VFC Bible Study worksheet 22-Mar-2015


Victoria Fellowship Church
International & Interdenominational
Bible Study Worksheet – March 22, 2015
Theme: Christian Maturity

Topic: An outflowing love

Main Texts: Mark 12:28-34; Luke 10:25-37

Key Verse: Mark 12:33 – “To love God with all your heart … and to love your neighbour as yourself is more important than … sacrifices.”

Introduction

The last, and one of the highest marks of Christian maturity we are considering is an outflowing love. It is significant that in the story of the Good Samaritan, Jesus defines a neighbour as a person of another race who is in need. Compare this with Leviticus 19:18: “Do not seek revenge or bear a grudge against one of your people, but love your neighbour as yourself.” Here in Leviticus, a neighbour was defined as “one of your people” – like saying someone from your tribe, or school mate, or even Church member. But Jesus Christ breaks that barrier in the story of the Good Samaritan.

Love is the central message of the New Testament. Love to God is to be manifested in (that is overflow in) love to others. If we were to ask ourselves how we have demonstrated this love to our neighbour, we would probably not have much difficulty citing situations where we have shown love to someone around us – a relative, our next-door neighbour, generally someone with whom we have some kind of relationship. More often than not, while reaching out to help, we have at the back of our minds that there is possibility of a reciprocal gesture in future. This is an unspoken
incentive to show love.

However, love that comes from a mature Christian reaches out for a different reason: That God is love, and that love must reach out to others. Many of us already know that the word “agape”, translated “love” in our context, means divine, unconditional and consistent love. It is divine because it mirrors God’s love. It is unconditional because it has nothing to do with what the recipient of that love has done or not done for us. It is consistent because it does not depend on how the recipient responded to it in the past. Most of us who are born again resisted God’s love for years before we submitted to Him in repentance. He could have given up on us all those years, but He did not because of the nature of His love. That is the love that needs to overflow from us.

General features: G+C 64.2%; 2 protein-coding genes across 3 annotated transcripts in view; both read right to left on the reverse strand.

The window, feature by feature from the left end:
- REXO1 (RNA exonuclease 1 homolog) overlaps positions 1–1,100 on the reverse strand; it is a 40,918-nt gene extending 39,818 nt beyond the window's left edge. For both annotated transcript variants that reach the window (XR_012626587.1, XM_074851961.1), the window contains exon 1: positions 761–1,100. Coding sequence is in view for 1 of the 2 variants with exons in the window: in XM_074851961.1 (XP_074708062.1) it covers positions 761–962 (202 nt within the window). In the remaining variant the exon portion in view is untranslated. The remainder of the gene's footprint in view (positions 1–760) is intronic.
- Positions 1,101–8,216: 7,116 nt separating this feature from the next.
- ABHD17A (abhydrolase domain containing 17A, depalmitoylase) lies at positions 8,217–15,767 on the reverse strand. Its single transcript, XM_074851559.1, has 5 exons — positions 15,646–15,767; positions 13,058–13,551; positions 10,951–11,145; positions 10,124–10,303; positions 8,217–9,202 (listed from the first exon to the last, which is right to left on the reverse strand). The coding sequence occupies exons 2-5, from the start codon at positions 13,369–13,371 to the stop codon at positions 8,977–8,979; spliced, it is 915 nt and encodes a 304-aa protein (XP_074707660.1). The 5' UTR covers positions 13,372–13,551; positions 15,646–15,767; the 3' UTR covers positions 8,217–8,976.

The mature love is self-forgetful. It emphasises reaching out to others to touch them spiritually, psychologically and physically. If you have ever listened to a married couple making their case to some mediator, you would notice that each side is eager to state what the other party had done or failed to do. The parties are basically saying, “… because he or she does this, I cannot love.” This is a typical case of immature love.


Discussion Questions:

1. In John 4:1-30 we read of the encounter Jesus had with the Samaritan woman at the well. Why was this encounter unusual? List the qualities of love demonstrated in the encounter.

2. Read 1 Corinthians 13:1-13. Verse 13 states “… these three remain: faith, hope and love. But the greatest of these is love.” In what order do we typically prioritise these three in our Church and in our individual lives, and why?


Prayer:

Father, take my loves and purify them from such things as jealousy and self-seeking. Make me mature in love, for I see then that I will be mature indeed. In Jesus’ name, Amen.

{Partly culled from January/February 1993 edition of Every Day With Jesus by Selwyn Hughes, used by permission of CWR}